Web Exclusives: Rally 'Round the Cannon -- Princeton history
by Gregg Lange '70
December 12, 2007:
father of Annual Giving
Launching AG was one of Harold Helm ’20’s
many Princeton roles
By Gregg Lange ’70
The opening bell of the new comprehensive fundraising
campaign rang Nov. 9, with demonstrations of Princeton’s academic
prowess, much furious athletic and extracurricular activity, tidal
waves of orange and black, and great partying (hey, this is Princeton,
right?) reinforcing the usual Yale weekend hoopla.
While the University continues to face huge challenges
(enumerated exhaustively in colorful campaign literature) trying
to retain and extend its seemingly conflicting roles of important
research institution and the country’s (world’s?) premiere
undergraduate teaching college, it serves well to remember how astonishingly
far it has come financially in a very short time. The endowment
of $14.8 billion now provides 37 percent of Princeton’s operating
income. That’s a huge change from just 25 years ago, when
in December 1982 it was valued at $1 billion for the first time.
That’s correct (for us non-econ. majors): Thanks to very effective
management and breathtaking generosity, capital holdings are up
1,380 percent in 25 years, or 11.1 percent compounded annually after
spending 4 or 5 percent on operations. We should all do so well.
But that’s not the number that currently impresses
me (no cheap date, I). Nope, what leaves me speechless is last year’s
$49 million Annual Giving drive. (On average, every living undergraduate
alum donated $727, every donating one $1,244.) In one year.
The Class of ’82, in laying waste to prior records, donated
$7,233 per living classmate. You have to check twice to be sure
the decimal place is right. Since the existing record was surpassed
by 21 percent and the campaign goal of $42.5 million was exceeded
by 15 percent, I think we can safely guess that even the happiest
of the development office Happy Warriors was taken aback.
So let’s pause to say thanks to Harold Helm
He’s the guy who “volunteered”
(wouldn’t you love to really know?) to chair the first AG
campaign in 1940, and to go public in PAW with a personal appeal
to every alum to give to Princeton every year. Just write a check,
big or small (he was a fanatic on participation, regardless of amount),
no questions asked, thanks-here’s-your hat-have-a-great-day.
This required prenegotiation with a batch of classes who had various
donation programs already under way, including the reigning favorite:
a whole-life insurance deal that resulted in a named-class 20th
reunion gift to the University, much spiffier than just a receipt
for the IRS.
While hitting up alumni was not a new idea –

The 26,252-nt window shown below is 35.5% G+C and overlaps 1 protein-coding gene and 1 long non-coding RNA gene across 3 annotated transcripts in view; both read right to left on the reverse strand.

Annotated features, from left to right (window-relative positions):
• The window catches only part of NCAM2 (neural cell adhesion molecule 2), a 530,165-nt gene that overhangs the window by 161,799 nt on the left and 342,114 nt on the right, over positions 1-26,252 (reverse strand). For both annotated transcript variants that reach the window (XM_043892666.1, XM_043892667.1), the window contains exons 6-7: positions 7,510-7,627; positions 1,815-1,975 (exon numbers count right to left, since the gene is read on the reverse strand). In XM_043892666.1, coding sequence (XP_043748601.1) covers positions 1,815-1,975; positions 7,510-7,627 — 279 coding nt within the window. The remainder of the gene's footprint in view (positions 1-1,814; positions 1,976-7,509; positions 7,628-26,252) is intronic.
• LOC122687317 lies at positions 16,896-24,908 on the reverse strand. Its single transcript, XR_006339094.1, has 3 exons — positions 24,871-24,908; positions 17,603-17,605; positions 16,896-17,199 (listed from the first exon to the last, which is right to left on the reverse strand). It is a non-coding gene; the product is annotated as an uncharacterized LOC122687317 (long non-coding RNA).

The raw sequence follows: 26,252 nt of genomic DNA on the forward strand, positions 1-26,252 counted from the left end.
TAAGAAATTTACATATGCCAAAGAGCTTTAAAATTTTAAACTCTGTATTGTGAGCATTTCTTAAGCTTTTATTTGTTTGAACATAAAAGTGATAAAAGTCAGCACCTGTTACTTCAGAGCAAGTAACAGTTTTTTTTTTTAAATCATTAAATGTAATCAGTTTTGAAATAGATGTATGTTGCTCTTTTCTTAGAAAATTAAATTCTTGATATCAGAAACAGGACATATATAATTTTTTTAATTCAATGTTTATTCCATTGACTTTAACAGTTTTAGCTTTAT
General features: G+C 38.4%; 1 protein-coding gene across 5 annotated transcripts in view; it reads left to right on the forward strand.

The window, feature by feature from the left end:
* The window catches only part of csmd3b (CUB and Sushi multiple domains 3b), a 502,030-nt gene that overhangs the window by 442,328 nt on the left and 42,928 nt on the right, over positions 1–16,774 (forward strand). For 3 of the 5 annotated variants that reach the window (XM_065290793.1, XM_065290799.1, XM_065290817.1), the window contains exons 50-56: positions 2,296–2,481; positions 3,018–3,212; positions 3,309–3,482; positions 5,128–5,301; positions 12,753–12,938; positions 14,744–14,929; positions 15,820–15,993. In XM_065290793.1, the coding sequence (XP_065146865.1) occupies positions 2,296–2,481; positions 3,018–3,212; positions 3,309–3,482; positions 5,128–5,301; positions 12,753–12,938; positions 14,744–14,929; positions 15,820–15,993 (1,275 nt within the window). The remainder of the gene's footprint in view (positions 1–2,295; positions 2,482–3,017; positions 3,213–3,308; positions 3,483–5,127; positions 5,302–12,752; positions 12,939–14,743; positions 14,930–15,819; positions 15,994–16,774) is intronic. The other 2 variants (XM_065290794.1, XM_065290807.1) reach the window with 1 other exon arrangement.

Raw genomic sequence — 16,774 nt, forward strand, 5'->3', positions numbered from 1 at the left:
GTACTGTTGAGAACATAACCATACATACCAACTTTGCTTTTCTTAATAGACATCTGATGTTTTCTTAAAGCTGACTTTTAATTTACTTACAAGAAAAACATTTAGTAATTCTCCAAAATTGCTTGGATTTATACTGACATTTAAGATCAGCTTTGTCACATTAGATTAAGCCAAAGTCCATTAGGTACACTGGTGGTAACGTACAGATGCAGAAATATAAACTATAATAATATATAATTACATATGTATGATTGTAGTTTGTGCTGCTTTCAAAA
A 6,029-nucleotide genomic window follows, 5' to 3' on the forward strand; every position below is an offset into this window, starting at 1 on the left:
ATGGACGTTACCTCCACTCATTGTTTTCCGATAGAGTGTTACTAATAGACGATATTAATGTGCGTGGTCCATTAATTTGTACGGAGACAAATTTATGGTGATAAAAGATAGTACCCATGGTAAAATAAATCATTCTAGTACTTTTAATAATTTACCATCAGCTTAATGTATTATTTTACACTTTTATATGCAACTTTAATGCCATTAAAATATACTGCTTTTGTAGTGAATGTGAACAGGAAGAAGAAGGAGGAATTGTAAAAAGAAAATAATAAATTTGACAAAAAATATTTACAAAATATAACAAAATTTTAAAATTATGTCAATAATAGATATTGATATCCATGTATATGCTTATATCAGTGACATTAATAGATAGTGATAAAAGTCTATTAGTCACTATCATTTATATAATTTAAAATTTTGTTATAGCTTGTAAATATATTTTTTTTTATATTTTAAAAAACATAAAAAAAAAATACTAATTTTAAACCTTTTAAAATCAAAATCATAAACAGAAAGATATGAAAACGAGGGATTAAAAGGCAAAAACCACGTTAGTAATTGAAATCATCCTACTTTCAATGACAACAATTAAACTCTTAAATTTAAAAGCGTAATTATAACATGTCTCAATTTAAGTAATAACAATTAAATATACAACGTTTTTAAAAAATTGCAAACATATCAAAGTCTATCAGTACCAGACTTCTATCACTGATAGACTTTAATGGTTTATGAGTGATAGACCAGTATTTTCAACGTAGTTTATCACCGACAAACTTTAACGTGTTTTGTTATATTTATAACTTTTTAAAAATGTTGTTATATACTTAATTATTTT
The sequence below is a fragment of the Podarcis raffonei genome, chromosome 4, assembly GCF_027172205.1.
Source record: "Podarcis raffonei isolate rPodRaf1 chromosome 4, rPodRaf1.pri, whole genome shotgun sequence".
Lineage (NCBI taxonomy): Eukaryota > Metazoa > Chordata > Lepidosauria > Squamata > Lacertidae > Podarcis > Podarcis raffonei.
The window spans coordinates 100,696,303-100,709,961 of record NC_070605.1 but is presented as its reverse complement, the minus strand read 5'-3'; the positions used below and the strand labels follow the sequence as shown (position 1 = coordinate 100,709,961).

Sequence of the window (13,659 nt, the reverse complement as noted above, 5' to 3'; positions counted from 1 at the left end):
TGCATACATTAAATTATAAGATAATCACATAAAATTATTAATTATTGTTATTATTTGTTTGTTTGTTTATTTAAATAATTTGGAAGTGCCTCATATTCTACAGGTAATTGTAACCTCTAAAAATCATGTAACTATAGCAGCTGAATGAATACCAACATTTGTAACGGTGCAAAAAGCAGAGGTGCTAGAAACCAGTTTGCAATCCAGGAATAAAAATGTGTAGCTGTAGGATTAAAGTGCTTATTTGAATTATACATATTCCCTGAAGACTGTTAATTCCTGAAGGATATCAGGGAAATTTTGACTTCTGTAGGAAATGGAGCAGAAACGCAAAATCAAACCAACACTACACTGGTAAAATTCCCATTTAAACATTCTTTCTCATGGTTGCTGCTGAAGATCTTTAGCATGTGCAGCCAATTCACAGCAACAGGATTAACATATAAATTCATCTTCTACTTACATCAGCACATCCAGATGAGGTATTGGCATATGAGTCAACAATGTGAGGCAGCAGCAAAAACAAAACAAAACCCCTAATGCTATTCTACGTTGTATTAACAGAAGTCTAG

Yale had been making organized solicitations since 1890, and Dartmouth
started a version of AG in 1916 – Princeton really only got
the ball rolling in 1936 with the President’s Program, an
organized effort to solicit wealthy grads to fund a new library,
expand the School of Public and International Affairs, get music
and religion departments under way and expand scholarship aid. In
1938 discussion began of a broad appeal for operating funds, spearheaded
by trustees Chauncey Belknap ’12 and Edward Duffield 1892.
The President’s Program was reorganized as the Princeton University
Fund, a predecessor to the development office, in 1940 and Annual
Giving was a fundamental component. Enter Helm.
Let’s consider the challenges of the situation.
Aside from the novelty of the proposition and the entrenched behavior
of the classes, the external environment wasn’t exactly conducive
to shoveling in unrestricted dough. The Depression still cast its
shadow over the economic landscape, and there was this small matter
of another major European war sucking the attention from anything
less cataclysmic. In only the second year of AG, Helm and his hearty
band had to create a pitch that made the argument for donating your
$25 or whatever to Princeton instead of buying U.S. war bonds while
we were at war with Germany and Japan. This included what has to
be the only non-orange-and-black mailer in Princeton fundraising
history – a red, white, and blue flier making the case for
the patriotism inherent in giving to Princeton. The results speak
for themselves: After a first year of $80,000 from 18 percent of
the alumni in 1941, at the end of the war in 1945 it was up to $187,000
from 38 percent.
Helm’s success in AG led to greater responsibilities
and crucial achievements. He chaired the Princeton trustees for
10 years (including the first formal $53 million capital campaign),
as well as the 1956 search committee for Bob Goheen ’40 *48
and the trustees’ Committee on Coeducation in 1968. Goheen
called him without question the most helpful trustee during his
time as president. When they spruced up McCosh 50, hallowed locus
of Princeton academia, they renamed it for Harold Helm.
Now, Princeton wouldn’t be itself without the
Peter Lewis ’55s, the Meg Whitman ’77s and the Gordon
Wu ’58s; big gifts for big dreams are powerful and irreplaceable.
God bless them. But the 38,849 of us who chipped in for AG last
year as essentially an act of faith, with no control over its use,
represent the throwoff on about $1 billion worth of endowment –
not exactly chopped liver, except maybe for the nice canapés
at the campaign kickoff dinner. This doesn’t go unnoticed
by the trustees; five years of AG is carefully included in each
capital campaign so that hopefully everybody feels a part. The huge
tribute plaque to the last billion-dollar campaign hanging in Frist
covers a hundred square feet and includes 58,358 names – randomly.
So here’s to us, too. Belknap and Duffield
saw these possibilities, and Helm brought them to life, but every
year we each make them real again.
Lange '70 is a member of the Princetoniana Committee and the Alumni
Council Committee on Reunions, an Alumni Schools Committee volunteer,
and a trustee of WPRB radio.